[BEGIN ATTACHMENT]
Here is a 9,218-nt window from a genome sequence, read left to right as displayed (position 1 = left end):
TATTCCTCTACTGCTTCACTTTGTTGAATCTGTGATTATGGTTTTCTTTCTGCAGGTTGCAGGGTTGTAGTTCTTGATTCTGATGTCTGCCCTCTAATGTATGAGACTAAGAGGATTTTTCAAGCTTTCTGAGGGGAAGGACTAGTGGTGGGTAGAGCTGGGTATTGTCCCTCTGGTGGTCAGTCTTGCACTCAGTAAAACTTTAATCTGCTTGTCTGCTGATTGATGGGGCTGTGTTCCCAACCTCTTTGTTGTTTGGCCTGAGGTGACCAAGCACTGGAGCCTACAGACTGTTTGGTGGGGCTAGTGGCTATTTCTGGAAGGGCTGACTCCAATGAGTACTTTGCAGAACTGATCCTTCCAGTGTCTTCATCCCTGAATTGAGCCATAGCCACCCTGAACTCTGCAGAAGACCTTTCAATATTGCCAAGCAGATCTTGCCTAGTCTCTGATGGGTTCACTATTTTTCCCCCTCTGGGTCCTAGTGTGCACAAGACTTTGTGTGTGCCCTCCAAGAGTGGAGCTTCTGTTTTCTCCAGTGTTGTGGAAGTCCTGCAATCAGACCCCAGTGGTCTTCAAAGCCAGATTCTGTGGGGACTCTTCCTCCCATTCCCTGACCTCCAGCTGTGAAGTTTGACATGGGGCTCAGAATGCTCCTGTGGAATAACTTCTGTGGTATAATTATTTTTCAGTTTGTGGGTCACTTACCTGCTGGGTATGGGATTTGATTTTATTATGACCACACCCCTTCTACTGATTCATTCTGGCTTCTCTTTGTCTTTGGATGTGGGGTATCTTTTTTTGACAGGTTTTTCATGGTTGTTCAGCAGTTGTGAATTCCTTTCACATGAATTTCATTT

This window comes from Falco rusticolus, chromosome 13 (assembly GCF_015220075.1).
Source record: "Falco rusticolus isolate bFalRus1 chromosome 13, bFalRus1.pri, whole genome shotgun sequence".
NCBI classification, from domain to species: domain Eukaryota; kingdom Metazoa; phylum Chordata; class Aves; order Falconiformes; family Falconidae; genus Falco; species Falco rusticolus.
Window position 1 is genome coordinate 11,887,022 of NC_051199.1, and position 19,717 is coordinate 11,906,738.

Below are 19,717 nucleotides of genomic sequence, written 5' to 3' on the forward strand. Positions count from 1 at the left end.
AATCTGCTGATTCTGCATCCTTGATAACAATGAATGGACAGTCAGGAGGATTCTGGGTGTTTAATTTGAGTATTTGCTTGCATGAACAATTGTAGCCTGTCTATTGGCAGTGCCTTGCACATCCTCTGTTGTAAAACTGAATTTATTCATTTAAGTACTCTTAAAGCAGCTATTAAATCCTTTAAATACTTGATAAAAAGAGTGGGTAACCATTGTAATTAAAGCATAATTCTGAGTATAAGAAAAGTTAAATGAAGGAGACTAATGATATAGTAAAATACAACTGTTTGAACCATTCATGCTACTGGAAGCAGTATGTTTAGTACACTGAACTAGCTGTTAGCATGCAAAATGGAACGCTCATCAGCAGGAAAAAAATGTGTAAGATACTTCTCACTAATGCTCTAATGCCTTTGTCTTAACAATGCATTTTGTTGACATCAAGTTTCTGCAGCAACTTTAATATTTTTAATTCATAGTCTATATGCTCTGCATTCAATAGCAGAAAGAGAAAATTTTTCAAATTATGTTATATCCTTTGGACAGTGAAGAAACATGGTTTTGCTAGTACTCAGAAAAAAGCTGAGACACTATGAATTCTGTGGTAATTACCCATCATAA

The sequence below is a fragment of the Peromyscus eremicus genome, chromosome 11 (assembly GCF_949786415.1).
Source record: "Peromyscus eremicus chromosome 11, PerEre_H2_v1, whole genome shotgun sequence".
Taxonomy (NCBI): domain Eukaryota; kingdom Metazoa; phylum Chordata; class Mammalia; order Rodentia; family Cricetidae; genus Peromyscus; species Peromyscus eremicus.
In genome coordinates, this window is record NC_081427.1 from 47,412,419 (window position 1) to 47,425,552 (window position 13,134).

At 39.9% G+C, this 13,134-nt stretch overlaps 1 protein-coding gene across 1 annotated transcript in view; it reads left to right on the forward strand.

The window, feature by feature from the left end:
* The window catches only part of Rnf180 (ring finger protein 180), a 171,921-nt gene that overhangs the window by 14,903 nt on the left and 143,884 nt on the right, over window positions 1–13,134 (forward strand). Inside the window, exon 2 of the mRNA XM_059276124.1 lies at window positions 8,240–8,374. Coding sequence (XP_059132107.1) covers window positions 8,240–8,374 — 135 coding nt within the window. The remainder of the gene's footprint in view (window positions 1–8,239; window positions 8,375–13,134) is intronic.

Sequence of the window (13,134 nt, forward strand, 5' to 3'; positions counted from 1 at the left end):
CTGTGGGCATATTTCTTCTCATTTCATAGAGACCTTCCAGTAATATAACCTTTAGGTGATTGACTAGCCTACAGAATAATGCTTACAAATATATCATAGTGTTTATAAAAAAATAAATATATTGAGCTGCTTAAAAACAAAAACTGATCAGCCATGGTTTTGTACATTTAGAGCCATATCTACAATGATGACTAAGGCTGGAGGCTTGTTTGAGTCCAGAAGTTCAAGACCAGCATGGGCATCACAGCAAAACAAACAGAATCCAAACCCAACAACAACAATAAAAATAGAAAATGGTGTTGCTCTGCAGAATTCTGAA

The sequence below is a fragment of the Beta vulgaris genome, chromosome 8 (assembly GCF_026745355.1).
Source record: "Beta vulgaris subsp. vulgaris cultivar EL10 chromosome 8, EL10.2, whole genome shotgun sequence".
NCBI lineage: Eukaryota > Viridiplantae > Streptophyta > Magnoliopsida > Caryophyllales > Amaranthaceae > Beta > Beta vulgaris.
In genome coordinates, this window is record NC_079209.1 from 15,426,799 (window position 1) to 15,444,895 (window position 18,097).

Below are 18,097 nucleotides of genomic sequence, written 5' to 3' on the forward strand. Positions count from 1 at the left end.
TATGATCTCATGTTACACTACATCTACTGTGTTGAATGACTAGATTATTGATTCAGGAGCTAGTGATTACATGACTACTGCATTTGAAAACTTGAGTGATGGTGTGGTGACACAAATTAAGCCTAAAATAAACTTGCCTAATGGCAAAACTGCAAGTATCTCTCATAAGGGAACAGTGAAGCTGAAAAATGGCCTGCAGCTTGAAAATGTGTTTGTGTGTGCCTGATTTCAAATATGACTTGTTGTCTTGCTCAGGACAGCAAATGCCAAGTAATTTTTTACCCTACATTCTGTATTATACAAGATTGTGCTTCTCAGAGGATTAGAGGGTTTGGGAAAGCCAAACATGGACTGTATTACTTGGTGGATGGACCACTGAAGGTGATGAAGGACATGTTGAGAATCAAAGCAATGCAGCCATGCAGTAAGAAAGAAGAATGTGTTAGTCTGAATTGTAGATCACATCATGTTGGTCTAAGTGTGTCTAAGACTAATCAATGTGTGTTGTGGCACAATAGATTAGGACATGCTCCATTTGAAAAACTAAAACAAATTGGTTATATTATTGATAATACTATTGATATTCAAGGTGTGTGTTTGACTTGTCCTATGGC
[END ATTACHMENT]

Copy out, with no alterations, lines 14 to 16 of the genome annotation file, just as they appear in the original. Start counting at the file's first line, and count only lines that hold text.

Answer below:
The window, feature by feature from the left end:
* The window catches only part of Rnf180 (ring finger protein 180), a 171,921-nt gene that overhangs the window by 14,903 nt on the left and 143,884 nt on the right, over window positions 1–13,134 (forward strand). Inside the window, exon 2 of the mRNA XM_059276124.1 lies at window positions 8,240–8,374. Coding sequence (XP_059132107.1) covers window positions 8,240–8,374 — 135 coding nt within the window. The remainder of the gene's footprint in view (window positions 1–8,239; window positions 8,375–13,134) is intronic.

Sequence of the window (13,134 nt, forward strand, 5' to 3'; positions counted from 1 at the left end):